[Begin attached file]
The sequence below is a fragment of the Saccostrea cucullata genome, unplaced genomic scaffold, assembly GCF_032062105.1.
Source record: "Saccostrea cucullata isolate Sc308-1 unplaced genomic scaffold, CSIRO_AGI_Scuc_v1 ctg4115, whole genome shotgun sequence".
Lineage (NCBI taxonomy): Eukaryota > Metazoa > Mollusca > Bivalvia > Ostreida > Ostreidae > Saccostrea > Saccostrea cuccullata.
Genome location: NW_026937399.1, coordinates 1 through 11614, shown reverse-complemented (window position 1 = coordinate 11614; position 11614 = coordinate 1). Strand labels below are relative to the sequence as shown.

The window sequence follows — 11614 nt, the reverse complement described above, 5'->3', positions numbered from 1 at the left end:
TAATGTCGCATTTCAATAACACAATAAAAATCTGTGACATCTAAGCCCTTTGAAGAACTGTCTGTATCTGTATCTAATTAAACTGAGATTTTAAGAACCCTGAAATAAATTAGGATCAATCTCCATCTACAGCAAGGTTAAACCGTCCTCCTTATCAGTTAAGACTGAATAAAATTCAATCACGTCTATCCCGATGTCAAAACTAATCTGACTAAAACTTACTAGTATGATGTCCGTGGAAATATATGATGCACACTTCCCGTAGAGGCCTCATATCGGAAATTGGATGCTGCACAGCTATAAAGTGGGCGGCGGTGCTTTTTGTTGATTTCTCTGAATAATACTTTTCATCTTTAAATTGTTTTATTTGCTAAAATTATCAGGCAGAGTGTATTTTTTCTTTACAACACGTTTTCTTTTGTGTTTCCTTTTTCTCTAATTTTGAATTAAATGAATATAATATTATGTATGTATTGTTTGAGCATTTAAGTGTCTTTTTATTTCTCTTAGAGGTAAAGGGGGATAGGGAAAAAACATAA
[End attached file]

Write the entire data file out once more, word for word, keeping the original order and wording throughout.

The sequence below is a fragment of the Saccostrea cucullata genome, unplaced genomic scaffold, assembly GCF_032062105.1.
Source record: "Saccostrea cucullata isolate Sc308-1 unplaced genomic scaffold, CSIRO_AGI_Scuc_v1 ctg4115, whole genome shotgun sequence".
Lineage (NCBI taxonomy): Eukaryota > Metazoa > Mollusca > Bivalvia > Ostreida > Ostreidae > Saccostrea > Saccostrea cuccullata.
Genome location: NW_026937399.1, coordinates 1 through 11614, shown reverse-complemented (window position 1 = coordinate 11614; position 11614 = coordinate 1). Strand labels below are relative to the sequence as shown.

The window sequence follows — 11614 nt, the reverse complement described above, 5'->3', positions numbered from 1 at the left end:
TAATGTCGCATTTCAATAACACAATAAAAATCTGTGACATCTAAGCCCTTTGAAGAACTGTCTGTATCTGTATCTAATTAAACTGAGATTTTAAGAACCCTGAAATAAATTAGGATCAATCTCCATCTACAGCAAGGTTAAACCGTCCTCCTTATCAGTTAAGACTGAATAAAATTCAATCACGTCTATCCCGATGTCAAAACTAATCTGACTAAAACTTACTAGTATGATGTCCGTGGAAATATATGATGCACACTTCCCGTAGAGGCCTCATATCGGAAATTGGATGCTGCACAGCTATAAAGTGGGCGGCGGTGCTTTTTGTTGATTTCTCTGAATAATACTTTTCATCTTTAAATTGTTTTATTTGCTAAAATTATCAGGCAGAGTGTATTTTTTCTTTACAACACGTTTTCTTTTGTGTTTCCTTTTTCTCTAATTTTGAATTAAATGAATATAATATTATGTATGTATTGTTTGAGCATTTAAGTGTCTTTTTATTTCTCTTAGAGGTAAAGGGGGATAGGGAAAAAACATAA